Srijon Chowdhury “A Divine Dance” at Anat Ebgi, Los Angeles
Anat Ebgi is proud to announce “A Divine Dance”, a solo exhibition by Srijon Chowdhury.
A Divine Image
Cruelty has a Human Heart
And Jealousy a Human Face
Terror the Human Form Divine
And Secrecy, the Human Dress
The Human Dress, is forged Iron
The Human Form, a fiery Forge.
The Human Face, a Furnace seal’d
The Human Heart, its hungry Gorge.
By William Blake (1789)
Srijon Chowdhury’s paintings are characterized by moody symbolist compositions of richly colored floral and domestic settings. He conjures poetic and allegorical narratives through the use of myth, memory, and repetition.
The works in “A Divine Dance” are charged with the emotions of new fatherhood, anxiety of looming apocalypse, and a romantic appreciation for life. Inspiration is drawn from a variety of sources such as daydreams, personal photos, sketches, and art history. The titular painting depicts a woman in a crimson robe holding a young child in one arm, while her other arm cradles her pregnant belly. They are engulfed in flames, encircled by fiery dancing figures, and framed by two hands forming an arch, a recurring device Chowdhury uses.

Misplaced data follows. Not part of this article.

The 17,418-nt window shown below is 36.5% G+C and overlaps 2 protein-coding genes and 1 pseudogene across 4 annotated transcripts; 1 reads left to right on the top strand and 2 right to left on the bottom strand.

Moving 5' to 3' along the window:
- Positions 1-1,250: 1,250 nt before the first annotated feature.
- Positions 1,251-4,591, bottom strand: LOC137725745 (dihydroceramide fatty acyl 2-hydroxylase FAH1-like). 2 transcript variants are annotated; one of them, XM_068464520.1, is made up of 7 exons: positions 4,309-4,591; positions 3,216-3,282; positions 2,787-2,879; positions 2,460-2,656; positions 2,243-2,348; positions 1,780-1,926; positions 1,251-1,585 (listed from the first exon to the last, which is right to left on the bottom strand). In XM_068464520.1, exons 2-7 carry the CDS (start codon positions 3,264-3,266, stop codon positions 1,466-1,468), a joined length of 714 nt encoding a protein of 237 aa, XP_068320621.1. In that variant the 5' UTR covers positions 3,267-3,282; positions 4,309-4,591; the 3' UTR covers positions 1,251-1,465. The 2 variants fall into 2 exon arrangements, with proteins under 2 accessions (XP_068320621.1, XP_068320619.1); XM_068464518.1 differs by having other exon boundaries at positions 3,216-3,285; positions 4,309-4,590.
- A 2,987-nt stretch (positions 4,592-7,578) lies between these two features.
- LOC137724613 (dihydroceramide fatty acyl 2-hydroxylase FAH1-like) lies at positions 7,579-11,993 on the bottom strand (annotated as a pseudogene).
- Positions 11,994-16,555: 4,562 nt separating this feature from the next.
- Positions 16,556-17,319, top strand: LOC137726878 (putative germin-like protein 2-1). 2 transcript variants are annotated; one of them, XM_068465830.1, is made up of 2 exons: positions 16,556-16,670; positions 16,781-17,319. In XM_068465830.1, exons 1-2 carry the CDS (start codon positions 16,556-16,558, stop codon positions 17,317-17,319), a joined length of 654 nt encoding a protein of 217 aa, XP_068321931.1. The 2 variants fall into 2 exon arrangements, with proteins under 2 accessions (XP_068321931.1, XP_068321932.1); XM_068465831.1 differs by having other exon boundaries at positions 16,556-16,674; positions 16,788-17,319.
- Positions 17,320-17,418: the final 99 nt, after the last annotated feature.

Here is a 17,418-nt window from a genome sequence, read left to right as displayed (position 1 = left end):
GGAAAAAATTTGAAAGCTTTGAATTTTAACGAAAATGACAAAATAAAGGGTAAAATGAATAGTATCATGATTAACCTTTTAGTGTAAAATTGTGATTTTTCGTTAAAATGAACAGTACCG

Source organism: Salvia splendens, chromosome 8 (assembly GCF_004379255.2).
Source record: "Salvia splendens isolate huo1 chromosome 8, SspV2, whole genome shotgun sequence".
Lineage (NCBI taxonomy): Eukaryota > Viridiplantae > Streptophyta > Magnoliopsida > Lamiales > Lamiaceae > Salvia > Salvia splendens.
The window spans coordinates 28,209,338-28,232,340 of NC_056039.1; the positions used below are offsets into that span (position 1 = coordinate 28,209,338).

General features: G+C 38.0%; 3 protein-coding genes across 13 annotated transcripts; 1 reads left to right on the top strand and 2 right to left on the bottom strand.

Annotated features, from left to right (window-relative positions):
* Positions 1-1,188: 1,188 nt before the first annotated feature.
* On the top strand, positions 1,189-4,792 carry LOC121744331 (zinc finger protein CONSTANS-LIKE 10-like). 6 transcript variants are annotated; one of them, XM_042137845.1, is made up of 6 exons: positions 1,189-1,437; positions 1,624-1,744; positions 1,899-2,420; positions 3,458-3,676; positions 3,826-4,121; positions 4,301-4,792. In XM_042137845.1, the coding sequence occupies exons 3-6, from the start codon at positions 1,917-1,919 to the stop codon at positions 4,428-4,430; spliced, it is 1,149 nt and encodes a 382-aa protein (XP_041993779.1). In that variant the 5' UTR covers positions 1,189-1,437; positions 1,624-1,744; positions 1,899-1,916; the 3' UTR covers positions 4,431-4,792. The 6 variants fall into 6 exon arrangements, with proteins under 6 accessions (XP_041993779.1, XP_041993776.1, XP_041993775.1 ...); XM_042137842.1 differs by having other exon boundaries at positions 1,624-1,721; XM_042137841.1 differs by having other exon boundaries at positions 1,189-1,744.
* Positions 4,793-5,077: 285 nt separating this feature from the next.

Pale Rider, the largest painting in the exhibition, depicts an angelic woman with flowing hair riding horseback; its monumental scale envelopes viewers in a mystical narrative. The rider appears translucent and wields a scythe as she moves across a meadow of blooming flowers—an allusion to death and birth. In the foreground, there is a fence composed from a poem by William Blake titled “A Divine Image” that Chowdhury has turned into a sigil—an ancient practice of transforming pictorial text into a symbol that is considered to have magical powers. The poem speaks about destructive abstracts of human nature: cruelty, jealousy, terror, and secrecy.
Chowdhury’s work confronts universal physical and emotional themes. Soft aura of moonlight, glow of flowers, and dancing flames invite quiet contemplation. He sensitively vacillates between despair and hopelessness at the human condition, while brightening at joy, beauty, and hope that like flowers, life will go on.
At Anat Ebgi, Los Angeles
until 14 December 2019